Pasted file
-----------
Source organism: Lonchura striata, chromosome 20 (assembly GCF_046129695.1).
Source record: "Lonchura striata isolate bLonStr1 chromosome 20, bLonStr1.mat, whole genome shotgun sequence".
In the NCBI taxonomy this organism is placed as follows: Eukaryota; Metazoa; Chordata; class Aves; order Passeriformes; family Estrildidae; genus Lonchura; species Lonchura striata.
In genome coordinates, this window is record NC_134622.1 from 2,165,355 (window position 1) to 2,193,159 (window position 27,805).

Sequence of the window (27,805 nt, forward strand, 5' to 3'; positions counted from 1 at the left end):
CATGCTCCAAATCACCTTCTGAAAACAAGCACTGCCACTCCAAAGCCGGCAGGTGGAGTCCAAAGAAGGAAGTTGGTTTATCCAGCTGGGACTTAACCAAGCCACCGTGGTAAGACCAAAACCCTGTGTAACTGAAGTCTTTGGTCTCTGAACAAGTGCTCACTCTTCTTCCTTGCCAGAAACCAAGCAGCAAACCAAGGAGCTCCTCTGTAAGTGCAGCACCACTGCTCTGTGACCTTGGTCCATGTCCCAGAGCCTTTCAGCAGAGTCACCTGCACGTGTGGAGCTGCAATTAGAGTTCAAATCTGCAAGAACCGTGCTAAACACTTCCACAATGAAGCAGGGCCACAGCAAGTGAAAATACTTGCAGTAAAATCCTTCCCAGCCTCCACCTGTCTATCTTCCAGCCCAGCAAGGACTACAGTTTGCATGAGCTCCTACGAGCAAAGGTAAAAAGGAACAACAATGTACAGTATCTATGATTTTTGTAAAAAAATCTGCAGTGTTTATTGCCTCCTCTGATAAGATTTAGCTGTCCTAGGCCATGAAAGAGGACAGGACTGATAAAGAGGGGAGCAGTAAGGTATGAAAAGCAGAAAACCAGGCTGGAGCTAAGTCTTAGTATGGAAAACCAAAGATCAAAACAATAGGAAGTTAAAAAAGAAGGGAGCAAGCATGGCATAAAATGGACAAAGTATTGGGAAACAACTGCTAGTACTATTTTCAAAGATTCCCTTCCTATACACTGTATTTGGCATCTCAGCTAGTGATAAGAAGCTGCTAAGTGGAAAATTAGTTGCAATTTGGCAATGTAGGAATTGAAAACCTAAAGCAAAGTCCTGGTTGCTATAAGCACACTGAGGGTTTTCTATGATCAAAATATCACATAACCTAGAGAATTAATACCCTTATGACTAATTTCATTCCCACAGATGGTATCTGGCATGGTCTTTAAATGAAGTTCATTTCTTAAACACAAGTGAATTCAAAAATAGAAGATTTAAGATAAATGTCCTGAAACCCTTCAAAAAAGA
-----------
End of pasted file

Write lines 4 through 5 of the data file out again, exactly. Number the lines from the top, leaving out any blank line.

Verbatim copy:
In genome coordinates, this window is record NC_134622.1 from 2,165,355 (window position 1) to 2,193,159 (window position 27,805).

Sequence of the window (27,805 nt, forward strand, 5' to 3'; positions counted from 1 at the left end):